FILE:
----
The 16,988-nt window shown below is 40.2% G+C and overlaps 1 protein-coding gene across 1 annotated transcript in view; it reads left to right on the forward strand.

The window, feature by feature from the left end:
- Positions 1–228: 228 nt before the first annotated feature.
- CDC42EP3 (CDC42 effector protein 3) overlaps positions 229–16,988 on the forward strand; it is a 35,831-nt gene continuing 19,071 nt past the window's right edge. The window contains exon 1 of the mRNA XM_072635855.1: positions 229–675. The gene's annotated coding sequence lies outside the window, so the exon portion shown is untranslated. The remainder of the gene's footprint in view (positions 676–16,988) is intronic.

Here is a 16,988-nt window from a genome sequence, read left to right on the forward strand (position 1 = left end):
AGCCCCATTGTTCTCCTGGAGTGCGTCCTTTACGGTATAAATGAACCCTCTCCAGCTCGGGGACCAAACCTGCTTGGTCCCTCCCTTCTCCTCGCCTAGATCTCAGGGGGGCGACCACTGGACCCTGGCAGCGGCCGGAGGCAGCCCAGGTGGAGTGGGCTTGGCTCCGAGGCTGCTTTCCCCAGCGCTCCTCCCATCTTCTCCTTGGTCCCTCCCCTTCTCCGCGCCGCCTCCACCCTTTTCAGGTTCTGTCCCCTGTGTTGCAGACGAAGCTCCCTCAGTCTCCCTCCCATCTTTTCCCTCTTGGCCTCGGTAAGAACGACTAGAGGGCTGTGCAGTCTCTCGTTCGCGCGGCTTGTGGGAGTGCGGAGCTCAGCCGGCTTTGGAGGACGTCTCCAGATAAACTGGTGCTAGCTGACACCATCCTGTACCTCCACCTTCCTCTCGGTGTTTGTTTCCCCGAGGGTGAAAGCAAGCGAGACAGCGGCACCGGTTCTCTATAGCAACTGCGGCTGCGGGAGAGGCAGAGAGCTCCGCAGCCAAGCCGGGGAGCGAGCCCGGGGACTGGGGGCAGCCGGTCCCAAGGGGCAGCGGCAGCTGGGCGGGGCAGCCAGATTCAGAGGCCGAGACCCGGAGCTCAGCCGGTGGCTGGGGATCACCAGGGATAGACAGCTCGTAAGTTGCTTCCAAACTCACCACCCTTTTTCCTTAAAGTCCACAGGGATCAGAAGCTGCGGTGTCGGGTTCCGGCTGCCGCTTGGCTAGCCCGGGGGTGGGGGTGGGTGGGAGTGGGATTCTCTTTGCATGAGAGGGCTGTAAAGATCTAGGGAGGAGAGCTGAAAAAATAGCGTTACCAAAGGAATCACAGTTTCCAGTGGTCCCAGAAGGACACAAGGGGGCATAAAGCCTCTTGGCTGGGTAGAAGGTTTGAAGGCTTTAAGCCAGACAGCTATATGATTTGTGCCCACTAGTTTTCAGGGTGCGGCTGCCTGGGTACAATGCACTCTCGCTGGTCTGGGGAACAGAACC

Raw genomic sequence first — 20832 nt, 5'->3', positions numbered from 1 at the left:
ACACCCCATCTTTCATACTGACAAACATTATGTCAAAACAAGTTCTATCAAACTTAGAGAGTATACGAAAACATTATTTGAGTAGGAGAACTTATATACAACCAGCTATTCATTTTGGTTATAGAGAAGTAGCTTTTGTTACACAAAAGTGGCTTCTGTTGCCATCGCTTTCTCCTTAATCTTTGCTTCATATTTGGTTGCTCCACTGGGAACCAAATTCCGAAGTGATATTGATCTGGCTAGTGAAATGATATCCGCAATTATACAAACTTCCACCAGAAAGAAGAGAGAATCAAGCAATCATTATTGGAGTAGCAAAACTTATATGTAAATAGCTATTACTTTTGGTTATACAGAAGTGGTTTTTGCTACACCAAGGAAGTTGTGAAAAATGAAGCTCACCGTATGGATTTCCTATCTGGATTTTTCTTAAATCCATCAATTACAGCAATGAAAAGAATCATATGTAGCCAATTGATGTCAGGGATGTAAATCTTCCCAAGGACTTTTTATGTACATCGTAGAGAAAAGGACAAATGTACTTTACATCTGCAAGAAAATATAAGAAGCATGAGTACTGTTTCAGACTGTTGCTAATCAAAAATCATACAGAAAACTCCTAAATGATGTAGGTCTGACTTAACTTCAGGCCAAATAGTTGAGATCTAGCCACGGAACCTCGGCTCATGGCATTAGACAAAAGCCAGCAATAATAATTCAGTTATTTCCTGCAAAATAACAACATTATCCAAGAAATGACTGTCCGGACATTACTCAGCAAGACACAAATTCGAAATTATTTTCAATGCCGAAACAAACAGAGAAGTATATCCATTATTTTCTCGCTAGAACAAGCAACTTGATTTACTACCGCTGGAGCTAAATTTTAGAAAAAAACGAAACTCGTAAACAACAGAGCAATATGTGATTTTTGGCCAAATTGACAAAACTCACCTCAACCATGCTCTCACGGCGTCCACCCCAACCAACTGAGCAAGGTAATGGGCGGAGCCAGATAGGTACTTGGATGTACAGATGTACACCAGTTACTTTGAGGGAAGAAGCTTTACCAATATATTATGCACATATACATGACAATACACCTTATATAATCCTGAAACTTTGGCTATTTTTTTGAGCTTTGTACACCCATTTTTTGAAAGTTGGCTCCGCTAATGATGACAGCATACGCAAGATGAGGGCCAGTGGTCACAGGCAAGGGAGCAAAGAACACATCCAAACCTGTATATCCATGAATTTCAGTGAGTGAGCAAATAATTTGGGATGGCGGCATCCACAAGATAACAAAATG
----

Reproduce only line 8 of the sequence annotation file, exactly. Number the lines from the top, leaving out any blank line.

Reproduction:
ACACCCCATCTTTCATACTGACAAACATTATGTCAAAACAAGTTCTATCAAACTTAGAGAGTATACGAAAACATTATTTGAGTAGGAGAACTTATATACAACCAGCTATTCATTTTGGTTATAGAGAAGTAGCTTTTGTTACACAAAAGTGGCTTCTGTTGCCATCGCTTTCTCCTTAATCTTTGCTTCATATTTGGTTGCTCCACTGGGAACCAAATTCCGAAGTGATATTGATCTGGCTAGTGAAATGATATCCGCAATTATACAAACTTCCACCAGAAAGAAGAGAGAATCAAGCAATCATTATTGGAGTAGCAAAACTTATATGTAAATAGCTATTACTTTTGGTTATACAGAAGTGGTTTTTGCTACACCAAGGAAGTTGTGAAAAATGAAGCTCACCGTATGGATTTCCTATCTGGATTTTTCTTAAATCCATCAATTACAGCAATGAAAAGAATCATATGTAGCCAATTGATGTCAGGGATGTAAATCTTCCCAAGGACTTTTTATGTACATCGTAGAGAAAAGGACAAATGTACTTTACATCTGCAAGAAAATATAAGAAGCATGAGTACTGTTTCAGACTGTTGCTAATCAAAAATCATACAGAAAACTCCTAAATGATGTAGGTCTGACTTAACTTCAGGCCAAATAGTTGAGATCTAGCCACGGAACCTCGGCTCATGGCATTAGACAAAAGCCAGCAATAATAATTCAGTTATTTCCTGCAAAATAACAACATTATCCAAGAAATGACTGTCCGGACATTACTCAGCAAGACACAAATTCGAAATTATTTTCAATGCCGAAACAAACAGAGAAGTATATCCATTATTTTCTCGCTAGAACAAGCAACTTGATTTACTACCGCTGGAGCTAAATTTTAGAAAAAAACGAAACTCGTAAACAACAGAGCAATATGTGATTTTTGGCCAAATTGACAAAACTCACCTCAACCATGCTCTCACGGCGTCCACCCCAACCAACTGAGCAAGGTAATGGGCGGAGCCAGATAGGTACTTGGATGTACAGATGTACACCAGTTACTTTGAGGGAAGAAGCTTTACCAATATATTATGCACATATACATGACAATACACCTTATATAATCCTGAAACTTTGGCTATTTTTTTGAGCTTTGTACACCCATTTTTTGAAAGTTGGCTCCGCTAATGATGACAGCATACGCAAGATGAGGGCCAGTGGTCACAGGCAAGGGAGCAAAGAACACATCCAAACCTGTATATCCATGAATTTCAGTGAGTGAGCAAATAATTTGGGATGGCGGCATCCACAAGATAACAAAATG